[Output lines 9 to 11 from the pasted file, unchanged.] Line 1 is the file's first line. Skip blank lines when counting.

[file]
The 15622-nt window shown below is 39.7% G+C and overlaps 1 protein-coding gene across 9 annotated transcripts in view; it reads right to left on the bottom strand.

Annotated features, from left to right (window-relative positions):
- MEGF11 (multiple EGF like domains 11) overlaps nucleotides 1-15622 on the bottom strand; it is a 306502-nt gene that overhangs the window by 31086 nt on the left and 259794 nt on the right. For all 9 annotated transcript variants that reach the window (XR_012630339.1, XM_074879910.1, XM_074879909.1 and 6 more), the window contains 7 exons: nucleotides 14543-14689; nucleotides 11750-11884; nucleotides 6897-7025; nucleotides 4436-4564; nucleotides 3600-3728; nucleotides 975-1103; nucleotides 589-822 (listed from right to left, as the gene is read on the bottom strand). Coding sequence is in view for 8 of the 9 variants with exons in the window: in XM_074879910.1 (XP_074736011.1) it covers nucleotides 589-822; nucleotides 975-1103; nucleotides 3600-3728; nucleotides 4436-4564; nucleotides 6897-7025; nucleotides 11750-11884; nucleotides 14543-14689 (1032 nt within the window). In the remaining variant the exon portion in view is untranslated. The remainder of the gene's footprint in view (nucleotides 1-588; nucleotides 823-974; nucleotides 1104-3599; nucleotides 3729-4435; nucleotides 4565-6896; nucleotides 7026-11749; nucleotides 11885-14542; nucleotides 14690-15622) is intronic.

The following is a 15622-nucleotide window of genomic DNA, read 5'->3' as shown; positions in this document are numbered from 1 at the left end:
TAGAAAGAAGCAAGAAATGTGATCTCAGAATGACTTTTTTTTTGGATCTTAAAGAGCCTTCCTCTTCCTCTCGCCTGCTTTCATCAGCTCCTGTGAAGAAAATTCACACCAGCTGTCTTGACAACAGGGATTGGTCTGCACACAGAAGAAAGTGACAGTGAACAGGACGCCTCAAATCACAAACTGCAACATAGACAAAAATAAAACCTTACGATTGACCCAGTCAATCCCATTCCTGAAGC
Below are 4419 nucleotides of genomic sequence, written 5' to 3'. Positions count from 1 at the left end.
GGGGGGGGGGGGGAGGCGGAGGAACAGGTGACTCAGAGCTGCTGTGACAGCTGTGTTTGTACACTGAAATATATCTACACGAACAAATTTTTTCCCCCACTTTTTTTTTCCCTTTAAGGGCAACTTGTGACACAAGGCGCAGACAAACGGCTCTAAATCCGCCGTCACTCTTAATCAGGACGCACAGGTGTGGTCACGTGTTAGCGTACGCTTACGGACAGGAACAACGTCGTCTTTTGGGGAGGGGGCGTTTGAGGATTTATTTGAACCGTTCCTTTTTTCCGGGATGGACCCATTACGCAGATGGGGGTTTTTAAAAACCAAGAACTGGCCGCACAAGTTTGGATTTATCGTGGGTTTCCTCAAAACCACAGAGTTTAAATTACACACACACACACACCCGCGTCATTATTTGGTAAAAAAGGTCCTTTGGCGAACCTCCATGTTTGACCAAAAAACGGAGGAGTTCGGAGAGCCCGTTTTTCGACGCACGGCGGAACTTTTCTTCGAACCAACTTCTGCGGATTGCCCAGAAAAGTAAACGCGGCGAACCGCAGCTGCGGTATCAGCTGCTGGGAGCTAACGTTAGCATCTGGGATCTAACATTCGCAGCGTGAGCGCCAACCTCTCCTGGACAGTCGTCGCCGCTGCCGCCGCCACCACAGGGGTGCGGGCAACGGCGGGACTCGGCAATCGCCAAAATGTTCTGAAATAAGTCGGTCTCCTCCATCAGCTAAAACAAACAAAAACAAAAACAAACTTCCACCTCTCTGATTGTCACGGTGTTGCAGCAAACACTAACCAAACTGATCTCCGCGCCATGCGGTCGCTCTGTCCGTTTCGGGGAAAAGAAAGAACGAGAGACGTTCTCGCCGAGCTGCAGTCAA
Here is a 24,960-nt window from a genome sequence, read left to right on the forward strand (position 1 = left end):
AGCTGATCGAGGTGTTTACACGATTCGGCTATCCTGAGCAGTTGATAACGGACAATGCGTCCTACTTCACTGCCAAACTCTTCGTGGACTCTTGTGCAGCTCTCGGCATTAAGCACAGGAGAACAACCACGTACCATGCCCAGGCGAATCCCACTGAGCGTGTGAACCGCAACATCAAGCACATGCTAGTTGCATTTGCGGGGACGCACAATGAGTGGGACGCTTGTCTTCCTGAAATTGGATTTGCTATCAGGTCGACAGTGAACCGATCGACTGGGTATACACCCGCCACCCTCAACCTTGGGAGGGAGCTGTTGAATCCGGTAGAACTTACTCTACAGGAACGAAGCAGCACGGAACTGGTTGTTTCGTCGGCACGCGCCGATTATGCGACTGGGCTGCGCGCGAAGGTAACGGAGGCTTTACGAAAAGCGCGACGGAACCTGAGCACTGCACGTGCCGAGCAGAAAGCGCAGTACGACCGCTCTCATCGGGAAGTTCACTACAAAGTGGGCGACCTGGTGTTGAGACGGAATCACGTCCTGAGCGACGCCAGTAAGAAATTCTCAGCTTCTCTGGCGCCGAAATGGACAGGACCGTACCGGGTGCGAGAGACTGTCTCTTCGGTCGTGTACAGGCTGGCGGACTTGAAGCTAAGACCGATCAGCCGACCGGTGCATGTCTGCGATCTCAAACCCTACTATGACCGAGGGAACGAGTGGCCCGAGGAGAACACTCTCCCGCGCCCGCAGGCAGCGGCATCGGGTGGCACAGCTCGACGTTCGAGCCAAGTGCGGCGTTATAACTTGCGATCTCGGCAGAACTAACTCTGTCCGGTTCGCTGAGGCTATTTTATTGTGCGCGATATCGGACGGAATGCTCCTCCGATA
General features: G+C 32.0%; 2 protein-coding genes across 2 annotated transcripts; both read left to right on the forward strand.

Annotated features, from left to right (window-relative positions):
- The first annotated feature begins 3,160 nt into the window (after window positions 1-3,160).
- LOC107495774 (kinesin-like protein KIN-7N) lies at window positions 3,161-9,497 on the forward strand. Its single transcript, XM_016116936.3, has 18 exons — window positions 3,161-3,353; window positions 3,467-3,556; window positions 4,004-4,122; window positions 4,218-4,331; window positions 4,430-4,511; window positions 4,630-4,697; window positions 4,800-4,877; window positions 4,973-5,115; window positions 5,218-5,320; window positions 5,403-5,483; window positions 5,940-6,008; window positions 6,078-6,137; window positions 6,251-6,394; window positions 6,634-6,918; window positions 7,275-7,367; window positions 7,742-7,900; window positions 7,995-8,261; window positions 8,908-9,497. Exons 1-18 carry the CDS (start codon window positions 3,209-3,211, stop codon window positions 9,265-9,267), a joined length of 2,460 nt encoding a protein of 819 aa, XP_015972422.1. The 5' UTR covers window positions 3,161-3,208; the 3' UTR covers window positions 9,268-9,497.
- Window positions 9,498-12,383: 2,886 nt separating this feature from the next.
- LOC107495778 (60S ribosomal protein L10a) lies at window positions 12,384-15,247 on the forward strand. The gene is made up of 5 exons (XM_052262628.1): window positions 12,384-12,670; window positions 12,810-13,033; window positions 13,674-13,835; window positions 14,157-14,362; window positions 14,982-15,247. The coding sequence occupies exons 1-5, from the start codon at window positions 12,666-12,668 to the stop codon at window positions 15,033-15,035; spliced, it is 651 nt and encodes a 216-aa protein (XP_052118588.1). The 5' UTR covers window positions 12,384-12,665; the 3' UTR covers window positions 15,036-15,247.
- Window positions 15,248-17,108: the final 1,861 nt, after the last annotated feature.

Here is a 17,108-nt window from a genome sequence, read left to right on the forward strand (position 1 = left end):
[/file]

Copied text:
AGCTGATCGAGGTGTTTACACGATTCGGCTATCCTGAGCAGTTGATAACGGACAATGCGTCCTACTTCACTGCCAAACTCTTCGTGGACTCTTGTGCAGCTCTCGGCATTAAGCACAGGAGAACAACCACGTACCATGCCCAGGCGAATCCCACTGAGCGTGTGAACCGCAACATCAAGCACATGCTAGTTGCATTTGCGGGGACGCACAATGAGTGGGACGCTTGTCTTCCTGAAATTGGATTTGCTATCAGGTCGACAGTGAACCGATCGACTGGGTATACACCCGCCACCCTCAACCTTGGGAGGGAGCTGTTGAATCCGGTAGAACTTACTCTACAGGAACGAAGCAGCACGGAACTGGTTGTTTCGTCGGCACGCGCCGATTATGCGACTGGGCTGCGCGCGAAGGTAACGGAGGCTTTACGAAAAGCGCGACGGAACCTGAGCACTGCACGTGCCGAGCAGAAAGCGCAGTACGACCGCTCTCATCGGGAAGTTCACTACAAAGTGGGCGACCTGGTGTTGAGACGGAATCACGTCCTGAGCGACGCCAGTAAGAAATTCTCAGCTTCTCTGGCGCCGAAATGGACAGGACCGTACCGGGTGCGAGAGACTGTCTCTTCGGTCGTGTACAGGCTGGCGGACTTGAAGCTAAGACCGATCAGCCGACCGGTGCATGTCTGCGATCTCAAACCCTACTATGACCGAGGGAACGAGTGGCCCGAGGAGAACACTCTCCCGCGCCCGCAGGCAGCGGCATCGGGTGGCACAGCTCGACGTTCGAGCCAAGTGCGGCGTTATAACTTGCGATCTCGGCAGAACTAACTCTGTCCGGTTCGCTGAGGCTATTTTATTGTGCGCGATATCGGACGGAATGCTCCTCCGATA
General features: G+C 32.0%; 2 protein-coding genes across 2 annotated transcripts; both read left to right on the forward strand.

Annotated features, from left to right (window-relative positions):